Theresa May’s new porn law is ridiculous – but dangerous
The law is almost impossible to enforce, argues Lily Sheehan, but it could still set a bad precedent
Interview: Queer British Art
James O'Nions talks to author Alex Pilcher about the Tate’s Queer British Art exhibition and her book A Queer Little History of Art
Cable the enabler: new Lib Dem leader shows a party in crisis
Vince Cable's stale politics and collusion with the Conservatives belong in the dustbin of history, writes Adam Peggs
Anti-Corbyn groupthink and the media: how pundits called the election so wrong
Reporting based on the current consensus will always vastly underestimate the possibility of change, argues James Fox
Michael Cashman: Commander of the Blairite Empire
Lord Cashman, a candidate in Labour’s internal elections, claims to stand for Labour’s grassroots members. He is a phony, writes Cathy Cole
Contribute to Conter – the new cross-party platform linking Scottish socialists
Jonathan Rimmer, editor of Conter, says it’s time for a new non-sectarian space for Scottish anti-capitalists and invites you to take part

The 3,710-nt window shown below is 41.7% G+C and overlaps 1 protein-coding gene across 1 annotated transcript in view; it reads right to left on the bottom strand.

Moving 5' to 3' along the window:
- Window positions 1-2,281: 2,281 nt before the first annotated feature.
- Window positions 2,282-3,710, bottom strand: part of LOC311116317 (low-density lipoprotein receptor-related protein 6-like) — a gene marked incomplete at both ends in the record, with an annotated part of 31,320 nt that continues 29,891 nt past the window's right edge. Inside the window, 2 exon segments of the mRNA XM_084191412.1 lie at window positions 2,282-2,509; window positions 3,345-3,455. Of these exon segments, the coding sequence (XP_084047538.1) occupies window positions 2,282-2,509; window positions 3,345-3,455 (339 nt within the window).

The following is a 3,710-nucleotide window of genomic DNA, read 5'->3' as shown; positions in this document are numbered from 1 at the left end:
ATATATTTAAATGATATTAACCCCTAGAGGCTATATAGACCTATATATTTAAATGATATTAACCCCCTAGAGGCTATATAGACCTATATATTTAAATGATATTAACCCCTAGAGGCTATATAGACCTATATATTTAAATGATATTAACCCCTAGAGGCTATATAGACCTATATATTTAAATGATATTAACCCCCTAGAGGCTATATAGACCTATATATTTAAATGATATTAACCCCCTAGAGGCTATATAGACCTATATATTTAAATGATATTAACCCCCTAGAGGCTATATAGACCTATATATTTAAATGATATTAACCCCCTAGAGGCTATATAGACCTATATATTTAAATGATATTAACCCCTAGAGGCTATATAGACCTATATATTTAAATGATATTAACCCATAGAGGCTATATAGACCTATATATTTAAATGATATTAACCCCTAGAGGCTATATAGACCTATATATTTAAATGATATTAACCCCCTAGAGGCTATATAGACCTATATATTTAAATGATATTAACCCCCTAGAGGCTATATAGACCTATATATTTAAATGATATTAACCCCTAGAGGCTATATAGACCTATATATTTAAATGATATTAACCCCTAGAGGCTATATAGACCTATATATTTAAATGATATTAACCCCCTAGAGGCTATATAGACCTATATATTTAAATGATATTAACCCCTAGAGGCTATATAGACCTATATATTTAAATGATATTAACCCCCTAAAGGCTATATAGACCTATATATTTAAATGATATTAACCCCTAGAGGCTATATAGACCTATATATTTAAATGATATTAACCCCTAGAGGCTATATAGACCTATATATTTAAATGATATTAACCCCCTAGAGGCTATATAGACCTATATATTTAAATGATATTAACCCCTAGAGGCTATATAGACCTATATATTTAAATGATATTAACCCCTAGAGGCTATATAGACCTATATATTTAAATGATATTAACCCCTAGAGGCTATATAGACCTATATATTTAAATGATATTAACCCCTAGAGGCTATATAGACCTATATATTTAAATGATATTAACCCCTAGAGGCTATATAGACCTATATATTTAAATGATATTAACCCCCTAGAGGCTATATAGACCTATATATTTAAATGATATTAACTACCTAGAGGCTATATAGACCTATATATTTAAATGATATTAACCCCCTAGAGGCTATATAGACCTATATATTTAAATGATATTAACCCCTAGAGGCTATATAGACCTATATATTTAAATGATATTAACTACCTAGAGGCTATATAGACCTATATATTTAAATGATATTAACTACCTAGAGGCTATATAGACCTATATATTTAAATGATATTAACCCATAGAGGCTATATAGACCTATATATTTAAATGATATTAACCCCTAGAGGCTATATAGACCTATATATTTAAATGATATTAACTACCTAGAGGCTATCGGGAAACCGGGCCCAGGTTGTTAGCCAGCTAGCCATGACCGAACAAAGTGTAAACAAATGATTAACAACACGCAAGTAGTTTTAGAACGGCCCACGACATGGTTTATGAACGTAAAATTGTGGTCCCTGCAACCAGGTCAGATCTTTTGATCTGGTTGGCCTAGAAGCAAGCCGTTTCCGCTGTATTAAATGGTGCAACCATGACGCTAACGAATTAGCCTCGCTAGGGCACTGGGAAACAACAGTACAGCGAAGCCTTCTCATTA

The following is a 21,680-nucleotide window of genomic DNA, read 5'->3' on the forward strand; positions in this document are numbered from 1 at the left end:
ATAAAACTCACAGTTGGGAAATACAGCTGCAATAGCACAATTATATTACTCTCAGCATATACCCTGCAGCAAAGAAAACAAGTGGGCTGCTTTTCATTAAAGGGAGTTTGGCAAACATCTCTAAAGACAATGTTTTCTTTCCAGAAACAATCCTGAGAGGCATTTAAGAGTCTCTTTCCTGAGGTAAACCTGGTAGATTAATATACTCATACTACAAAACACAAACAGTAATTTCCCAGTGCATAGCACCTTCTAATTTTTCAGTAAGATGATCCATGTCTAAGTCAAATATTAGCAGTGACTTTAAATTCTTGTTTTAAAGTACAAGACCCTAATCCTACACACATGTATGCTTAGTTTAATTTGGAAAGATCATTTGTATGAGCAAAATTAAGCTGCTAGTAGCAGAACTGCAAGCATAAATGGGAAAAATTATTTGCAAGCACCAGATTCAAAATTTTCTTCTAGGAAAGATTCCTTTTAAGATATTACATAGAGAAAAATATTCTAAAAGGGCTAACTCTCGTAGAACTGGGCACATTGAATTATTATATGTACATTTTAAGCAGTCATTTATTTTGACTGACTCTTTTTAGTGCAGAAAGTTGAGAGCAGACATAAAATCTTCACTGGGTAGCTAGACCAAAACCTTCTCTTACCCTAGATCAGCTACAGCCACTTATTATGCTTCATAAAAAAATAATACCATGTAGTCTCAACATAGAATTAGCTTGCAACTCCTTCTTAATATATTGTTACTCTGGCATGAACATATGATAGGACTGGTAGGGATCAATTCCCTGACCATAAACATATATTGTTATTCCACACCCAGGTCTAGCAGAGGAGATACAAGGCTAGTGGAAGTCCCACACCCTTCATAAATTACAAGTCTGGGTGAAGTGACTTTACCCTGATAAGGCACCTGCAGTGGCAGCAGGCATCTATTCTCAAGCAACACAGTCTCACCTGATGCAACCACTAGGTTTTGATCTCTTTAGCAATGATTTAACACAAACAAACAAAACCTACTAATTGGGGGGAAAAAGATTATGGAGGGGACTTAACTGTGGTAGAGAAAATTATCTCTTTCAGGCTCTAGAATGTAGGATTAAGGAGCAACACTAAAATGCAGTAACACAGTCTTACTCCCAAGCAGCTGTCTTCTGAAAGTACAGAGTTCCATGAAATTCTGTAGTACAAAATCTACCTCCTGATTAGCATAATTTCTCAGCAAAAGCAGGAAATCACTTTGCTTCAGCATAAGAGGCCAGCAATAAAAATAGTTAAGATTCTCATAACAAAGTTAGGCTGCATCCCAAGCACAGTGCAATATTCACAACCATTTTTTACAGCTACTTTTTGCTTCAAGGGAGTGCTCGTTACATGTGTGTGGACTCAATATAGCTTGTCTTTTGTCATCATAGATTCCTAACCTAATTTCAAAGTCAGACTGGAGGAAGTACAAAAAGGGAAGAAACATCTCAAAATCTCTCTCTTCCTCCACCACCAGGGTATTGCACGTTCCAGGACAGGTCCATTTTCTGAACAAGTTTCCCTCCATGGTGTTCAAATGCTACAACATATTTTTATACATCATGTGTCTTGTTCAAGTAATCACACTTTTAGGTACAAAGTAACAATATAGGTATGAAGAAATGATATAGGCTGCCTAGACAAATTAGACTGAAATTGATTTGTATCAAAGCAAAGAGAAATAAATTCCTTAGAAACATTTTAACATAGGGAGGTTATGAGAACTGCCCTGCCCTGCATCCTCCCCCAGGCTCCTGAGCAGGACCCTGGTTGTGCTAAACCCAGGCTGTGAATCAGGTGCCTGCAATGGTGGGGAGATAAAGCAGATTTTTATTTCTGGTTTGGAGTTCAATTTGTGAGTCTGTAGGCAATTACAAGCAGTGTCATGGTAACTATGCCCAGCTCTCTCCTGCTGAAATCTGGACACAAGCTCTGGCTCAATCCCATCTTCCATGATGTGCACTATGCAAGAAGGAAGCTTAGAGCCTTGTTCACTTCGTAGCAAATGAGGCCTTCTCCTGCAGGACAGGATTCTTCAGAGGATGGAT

Editorial: Empire will eat itself
Ashish Ghadiali introduces the June/July issue of Red Pepper
Eddie Chambers: Black artists and the DIY aesthetic
Eddie Chambers, artist and art historian, speaks to Ashish Ghadiali about the cultural strategies that he, as founder of the Black Art Group, helped to define in the 1980s
Despite Erdogan, Turkey is still alive
With this year's referendum consolidating President Erdogan’s autocracy in Turkey, Nazim A argues that the way forward for democrats lies in a more radical approach
Red Pepper Race Section: open editorial meeting – 11 August in Leeds
The next open editorial meeting of the Red Pepper Race Section will take place between 3.30-5.30pm, Friday 11th August in Leeds.
Mogg-mentum? Thatcherite die-hard Jacob Rees-Mogg is no man of the people
Adam Peggs says Rees-Mogg is no joke – he is a living embodiment of Britain's repulsive ruling elite